Murdoch wants to give you what you didn’t ask for, yet.
Instant messaging is overshadowing social media, and that’s creating new opportunities for data mining and delivering useful content. Murdoch has built a way to listen in to your instant messaging conversations and chime in with recommendations for you and your friends. Today at TechCrunch Disrupt London’s Hackathon, a scrappy team of developers revealed the MurdochBot for chat app Telegram.
And yes, the name seems to be inspired by Rupert Murdoch and his voicemail hacking adventures.
When you add “MurdochBot” to one of your conversations on Telegram, it will first ask you a few questions about your favorite television shows. Murdoch then parses this data using IBM’s sentiment analysis Alchemy API and Sky TV’s archive of viewership data to determine your style. Then when the time is right, Murdoch can speak up and offer suggestions. Right now it focuses on recommending television shows, but the technology could be expanded to point people to restaurants, apps, and more.
By building the interface directly into a popularly used chat app, you don’t have to download something separate, or even keep remembering to open it. “These instant messaging apps are where the next app ecosystems will be formed” says Ben Dixon, one of Murdoch’s developers.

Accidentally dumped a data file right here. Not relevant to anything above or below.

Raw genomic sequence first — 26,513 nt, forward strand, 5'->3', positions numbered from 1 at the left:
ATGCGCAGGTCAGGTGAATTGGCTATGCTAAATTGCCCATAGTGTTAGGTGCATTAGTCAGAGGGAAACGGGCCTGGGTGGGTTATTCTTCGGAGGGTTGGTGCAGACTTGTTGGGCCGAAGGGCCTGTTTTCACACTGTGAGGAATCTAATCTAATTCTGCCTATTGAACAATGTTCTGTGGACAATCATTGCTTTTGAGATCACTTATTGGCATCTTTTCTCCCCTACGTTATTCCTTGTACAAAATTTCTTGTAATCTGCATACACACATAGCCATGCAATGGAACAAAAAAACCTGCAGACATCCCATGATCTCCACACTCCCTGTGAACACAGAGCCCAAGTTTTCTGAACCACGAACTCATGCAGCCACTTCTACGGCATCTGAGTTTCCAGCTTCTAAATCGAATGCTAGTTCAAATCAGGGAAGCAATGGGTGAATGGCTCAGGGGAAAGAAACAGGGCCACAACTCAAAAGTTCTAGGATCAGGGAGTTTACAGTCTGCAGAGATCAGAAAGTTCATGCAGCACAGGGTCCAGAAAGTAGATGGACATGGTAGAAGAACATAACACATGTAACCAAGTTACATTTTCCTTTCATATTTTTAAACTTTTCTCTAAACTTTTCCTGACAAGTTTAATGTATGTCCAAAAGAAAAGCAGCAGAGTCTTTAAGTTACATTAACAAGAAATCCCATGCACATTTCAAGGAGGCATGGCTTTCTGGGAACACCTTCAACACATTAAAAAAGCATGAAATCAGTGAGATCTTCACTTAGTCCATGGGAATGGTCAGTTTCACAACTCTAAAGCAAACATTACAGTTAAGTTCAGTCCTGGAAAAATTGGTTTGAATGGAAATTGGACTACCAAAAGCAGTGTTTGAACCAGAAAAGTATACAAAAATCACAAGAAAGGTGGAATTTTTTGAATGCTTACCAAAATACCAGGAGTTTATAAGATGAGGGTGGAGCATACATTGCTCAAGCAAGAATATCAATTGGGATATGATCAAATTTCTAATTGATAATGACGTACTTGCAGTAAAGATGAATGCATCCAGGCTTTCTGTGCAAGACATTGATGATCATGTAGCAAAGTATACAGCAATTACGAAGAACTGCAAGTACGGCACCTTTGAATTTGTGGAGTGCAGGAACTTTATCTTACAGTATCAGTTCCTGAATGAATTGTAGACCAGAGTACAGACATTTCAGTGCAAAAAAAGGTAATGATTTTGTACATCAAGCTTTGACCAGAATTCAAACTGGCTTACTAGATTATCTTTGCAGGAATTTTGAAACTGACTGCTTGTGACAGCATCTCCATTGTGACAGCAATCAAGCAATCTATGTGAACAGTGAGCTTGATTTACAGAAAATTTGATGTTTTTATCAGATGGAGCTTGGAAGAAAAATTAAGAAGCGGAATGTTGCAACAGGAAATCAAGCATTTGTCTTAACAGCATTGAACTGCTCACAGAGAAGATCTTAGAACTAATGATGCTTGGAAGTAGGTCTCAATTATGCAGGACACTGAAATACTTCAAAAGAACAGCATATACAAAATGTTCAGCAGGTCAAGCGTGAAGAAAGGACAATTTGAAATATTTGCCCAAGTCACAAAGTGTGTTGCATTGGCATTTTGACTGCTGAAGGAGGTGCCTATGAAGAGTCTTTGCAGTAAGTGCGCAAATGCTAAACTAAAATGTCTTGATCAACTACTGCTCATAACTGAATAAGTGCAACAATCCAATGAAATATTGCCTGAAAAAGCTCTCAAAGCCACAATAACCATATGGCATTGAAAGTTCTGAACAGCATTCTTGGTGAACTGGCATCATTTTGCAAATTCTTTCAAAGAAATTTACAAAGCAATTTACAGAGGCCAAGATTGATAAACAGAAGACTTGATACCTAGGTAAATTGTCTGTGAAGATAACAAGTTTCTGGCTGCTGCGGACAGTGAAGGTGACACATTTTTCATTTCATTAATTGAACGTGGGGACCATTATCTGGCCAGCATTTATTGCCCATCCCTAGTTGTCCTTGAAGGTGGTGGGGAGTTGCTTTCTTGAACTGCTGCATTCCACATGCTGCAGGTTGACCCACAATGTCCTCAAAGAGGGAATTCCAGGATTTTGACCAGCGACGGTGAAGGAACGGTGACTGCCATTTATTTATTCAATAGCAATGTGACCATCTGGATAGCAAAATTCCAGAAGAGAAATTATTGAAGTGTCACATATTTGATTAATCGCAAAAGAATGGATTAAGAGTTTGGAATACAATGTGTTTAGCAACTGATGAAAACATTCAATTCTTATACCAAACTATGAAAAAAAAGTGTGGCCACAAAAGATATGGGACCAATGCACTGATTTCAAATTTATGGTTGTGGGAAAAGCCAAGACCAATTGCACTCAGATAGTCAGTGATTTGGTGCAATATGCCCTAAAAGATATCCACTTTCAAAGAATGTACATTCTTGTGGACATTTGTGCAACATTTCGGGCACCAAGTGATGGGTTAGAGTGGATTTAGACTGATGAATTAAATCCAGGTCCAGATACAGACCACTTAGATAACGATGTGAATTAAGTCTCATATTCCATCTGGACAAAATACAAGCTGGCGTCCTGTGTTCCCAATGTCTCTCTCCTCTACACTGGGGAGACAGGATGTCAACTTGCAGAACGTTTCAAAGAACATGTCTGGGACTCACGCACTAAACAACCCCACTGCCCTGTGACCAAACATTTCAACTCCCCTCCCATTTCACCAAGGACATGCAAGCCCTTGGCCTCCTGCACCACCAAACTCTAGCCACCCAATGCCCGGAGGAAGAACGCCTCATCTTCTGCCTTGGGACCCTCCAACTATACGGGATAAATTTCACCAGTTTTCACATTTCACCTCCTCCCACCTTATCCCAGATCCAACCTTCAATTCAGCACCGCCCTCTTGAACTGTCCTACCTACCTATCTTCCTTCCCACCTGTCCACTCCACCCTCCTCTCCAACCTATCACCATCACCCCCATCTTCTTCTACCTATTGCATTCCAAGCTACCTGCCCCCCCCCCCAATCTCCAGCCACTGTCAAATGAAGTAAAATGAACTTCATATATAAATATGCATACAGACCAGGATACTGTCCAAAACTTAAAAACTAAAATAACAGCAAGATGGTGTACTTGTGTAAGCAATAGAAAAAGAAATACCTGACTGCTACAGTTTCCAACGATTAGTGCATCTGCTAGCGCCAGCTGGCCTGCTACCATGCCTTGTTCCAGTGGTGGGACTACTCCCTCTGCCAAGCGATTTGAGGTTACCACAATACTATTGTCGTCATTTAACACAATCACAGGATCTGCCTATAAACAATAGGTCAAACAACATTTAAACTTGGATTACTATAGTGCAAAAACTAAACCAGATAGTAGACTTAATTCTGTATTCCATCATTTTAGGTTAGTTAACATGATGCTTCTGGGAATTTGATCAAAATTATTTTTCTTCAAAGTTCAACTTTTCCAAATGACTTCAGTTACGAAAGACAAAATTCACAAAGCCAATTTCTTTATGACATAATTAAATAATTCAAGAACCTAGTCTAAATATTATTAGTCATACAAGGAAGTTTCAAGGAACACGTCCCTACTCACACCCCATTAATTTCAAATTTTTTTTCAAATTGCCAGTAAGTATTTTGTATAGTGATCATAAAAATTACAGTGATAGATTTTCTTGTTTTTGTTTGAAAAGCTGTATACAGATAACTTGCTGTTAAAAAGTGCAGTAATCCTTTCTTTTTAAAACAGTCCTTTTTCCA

Murdoch joins a hot market where tech giants are also trying to combine messaging with artificial intelligence assistants. Facebook’s M sees users communicating directly with the AI. But that means you have to purposefully ping it whenever you want help. The problem is you might not know what M can do or when it would be useful.
Dixon says “If you ask people what they want, their answers don’t tell you very much, so you learn a lot more by listening to what they say naturally. Passive data like that is much more accurate in predicting what people want.”
Him and fellow Murdoch developer J. White will keep Murdoch available on Telegram while continuing their gigs at on-demand staffing startup Catapult. Sky TV has also expressed interest in playing with the app.
It will take users some time to adapt to AI personal assistants. But there’s immense potential for them to conveniently help us out, especially if built into chat apps. This is where we’re spending time now, so Dixon concludes that, “companies can become part of that experience and improve it, rather than trying to control it. Messaging apps are going to be much more about becoming part of the conversation.”